Numbers as single-element collections



Hi, I was reading base/number.jl, and I was wondering about the rationale of

start(x::Number) = false
next(x::Number, state) = (x, true)
done(x::Number, state) = state
isempty(x::Number) = false
in(x::Number, y::Number) = x == y

which makes numbers single-element collections.

  1. Where could I learn more about the rationale?
  2. Why restrict to numbers?

X, y = 1, 2, 3 doesn't raise error? Neither does x, = 3

There has been some discussion at and issues linked in it.


Basically, it’s often convenient to consider scalar numbers to be immutable zero-dimensional arrays containing only themselves. In fact, Matlab doesn’t distinguish between scalars, single-element vectors or single-element matrices, at all – they’re all represented as 1×1 matrices. However, that can occasionally cause hard-to-spot bugs, the most common being writing for i = n when one means for i = 1:n.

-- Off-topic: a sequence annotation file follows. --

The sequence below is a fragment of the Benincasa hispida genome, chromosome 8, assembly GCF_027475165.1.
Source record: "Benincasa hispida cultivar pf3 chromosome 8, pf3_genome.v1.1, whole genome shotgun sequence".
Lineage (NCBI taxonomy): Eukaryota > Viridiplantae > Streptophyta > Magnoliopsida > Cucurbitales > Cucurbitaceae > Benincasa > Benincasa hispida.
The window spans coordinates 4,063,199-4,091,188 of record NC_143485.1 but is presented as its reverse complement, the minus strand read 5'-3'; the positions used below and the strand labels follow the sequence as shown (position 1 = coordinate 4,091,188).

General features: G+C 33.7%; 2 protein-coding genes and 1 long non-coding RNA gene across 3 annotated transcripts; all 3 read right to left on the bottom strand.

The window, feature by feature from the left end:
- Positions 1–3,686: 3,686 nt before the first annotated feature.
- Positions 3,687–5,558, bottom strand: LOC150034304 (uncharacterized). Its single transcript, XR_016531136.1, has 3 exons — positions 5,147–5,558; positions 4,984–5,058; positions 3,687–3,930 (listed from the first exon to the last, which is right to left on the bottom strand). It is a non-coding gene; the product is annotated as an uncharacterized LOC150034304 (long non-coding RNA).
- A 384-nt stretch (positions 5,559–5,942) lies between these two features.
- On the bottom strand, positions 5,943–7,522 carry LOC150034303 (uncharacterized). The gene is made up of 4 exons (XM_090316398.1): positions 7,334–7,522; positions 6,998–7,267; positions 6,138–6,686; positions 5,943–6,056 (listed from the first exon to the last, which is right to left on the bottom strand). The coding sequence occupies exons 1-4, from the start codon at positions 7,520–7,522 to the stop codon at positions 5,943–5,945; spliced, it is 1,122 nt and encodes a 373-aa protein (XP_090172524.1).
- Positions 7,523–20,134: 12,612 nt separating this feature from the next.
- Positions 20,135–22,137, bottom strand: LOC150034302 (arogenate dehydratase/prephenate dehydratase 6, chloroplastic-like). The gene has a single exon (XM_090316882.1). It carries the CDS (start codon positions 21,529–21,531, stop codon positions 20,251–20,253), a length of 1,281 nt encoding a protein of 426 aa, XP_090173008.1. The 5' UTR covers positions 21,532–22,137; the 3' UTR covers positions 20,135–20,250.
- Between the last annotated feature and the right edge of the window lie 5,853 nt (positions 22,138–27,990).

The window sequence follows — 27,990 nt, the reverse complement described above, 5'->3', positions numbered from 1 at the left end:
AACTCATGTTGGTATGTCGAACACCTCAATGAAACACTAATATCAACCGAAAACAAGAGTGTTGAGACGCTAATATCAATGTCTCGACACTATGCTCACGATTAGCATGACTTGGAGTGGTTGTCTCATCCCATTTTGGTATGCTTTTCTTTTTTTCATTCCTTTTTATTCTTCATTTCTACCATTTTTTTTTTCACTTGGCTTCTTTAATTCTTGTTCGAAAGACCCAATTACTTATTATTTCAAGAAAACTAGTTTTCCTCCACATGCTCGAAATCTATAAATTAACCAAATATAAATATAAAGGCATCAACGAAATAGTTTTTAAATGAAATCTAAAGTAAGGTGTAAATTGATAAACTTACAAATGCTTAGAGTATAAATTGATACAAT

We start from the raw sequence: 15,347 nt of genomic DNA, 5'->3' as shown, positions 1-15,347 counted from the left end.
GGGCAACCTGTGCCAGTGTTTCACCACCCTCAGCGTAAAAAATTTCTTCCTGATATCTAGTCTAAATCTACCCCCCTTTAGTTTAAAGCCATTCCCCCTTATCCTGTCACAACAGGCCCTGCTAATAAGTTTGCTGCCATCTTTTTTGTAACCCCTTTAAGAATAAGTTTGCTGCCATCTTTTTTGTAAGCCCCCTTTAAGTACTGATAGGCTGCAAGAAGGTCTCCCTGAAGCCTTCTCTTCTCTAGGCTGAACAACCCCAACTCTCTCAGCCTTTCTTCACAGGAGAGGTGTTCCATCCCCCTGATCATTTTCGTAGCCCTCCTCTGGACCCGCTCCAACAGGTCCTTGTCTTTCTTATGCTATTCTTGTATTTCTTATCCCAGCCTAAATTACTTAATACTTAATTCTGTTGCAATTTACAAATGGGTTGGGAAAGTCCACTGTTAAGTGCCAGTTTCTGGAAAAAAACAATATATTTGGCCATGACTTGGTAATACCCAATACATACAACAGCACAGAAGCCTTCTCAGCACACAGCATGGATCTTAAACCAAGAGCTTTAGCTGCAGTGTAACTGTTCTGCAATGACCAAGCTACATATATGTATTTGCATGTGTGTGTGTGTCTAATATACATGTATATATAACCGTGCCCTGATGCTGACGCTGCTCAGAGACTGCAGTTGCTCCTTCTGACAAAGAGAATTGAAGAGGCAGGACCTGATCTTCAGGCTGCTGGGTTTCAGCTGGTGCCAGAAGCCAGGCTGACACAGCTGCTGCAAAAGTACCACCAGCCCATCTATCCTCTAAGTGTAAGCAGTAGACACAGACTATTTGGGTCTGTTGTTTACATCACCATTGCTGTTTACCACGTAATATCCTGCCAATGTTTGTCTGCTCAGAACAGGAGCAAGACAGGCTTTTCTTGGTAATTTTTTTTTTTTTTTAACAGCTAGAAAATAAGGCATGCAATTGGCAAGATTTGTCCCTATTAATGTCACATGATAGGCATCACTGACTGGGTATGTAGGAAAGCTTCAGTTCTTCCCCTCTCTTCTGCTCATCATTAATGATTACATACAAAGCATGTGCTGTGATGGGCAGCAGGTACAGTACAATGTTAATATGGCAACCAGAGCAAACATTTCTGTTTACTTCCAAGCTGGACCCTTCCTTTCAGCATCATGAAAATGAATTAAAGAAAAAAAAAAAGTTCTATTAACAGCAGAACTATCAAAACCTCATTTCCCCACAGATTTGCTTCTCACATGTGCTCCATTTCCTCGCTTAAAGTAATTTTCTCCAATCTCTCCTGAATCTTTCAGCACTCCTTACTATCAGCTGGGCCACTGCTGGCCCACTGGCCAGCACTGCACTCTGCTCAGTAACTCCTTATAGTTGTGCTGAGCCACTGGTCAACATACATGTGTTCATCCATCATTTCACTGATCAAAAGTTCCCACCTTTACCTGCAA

R does the same (has no scalars). IMO for Julia, it is one of those DWIM constructs that look nice initially, but are more trouble than what they are worth. AFAIK it is not documented (at least in ?in), and then it special-cases numbers.

Anyway, it is not a big deal, and maybe when I read more code in Base I will understand the reasons (or submit a PR :wink:)


I’ve been pushing for the removal of this feature since 2010, so believe me, the discussion has been had. The trouble is that every time someone tries to do it, it turns out to be surprisingly painful – there’s a remarkably large amount of code even in the standard library that seems to rely on this feature. A PR to remove it would be welcomed, however.


The new broadcast semantic for v0.6 (scalar by default) should help, and removing these methods would be consistent with that.

Agreed that it’s tons of work, though.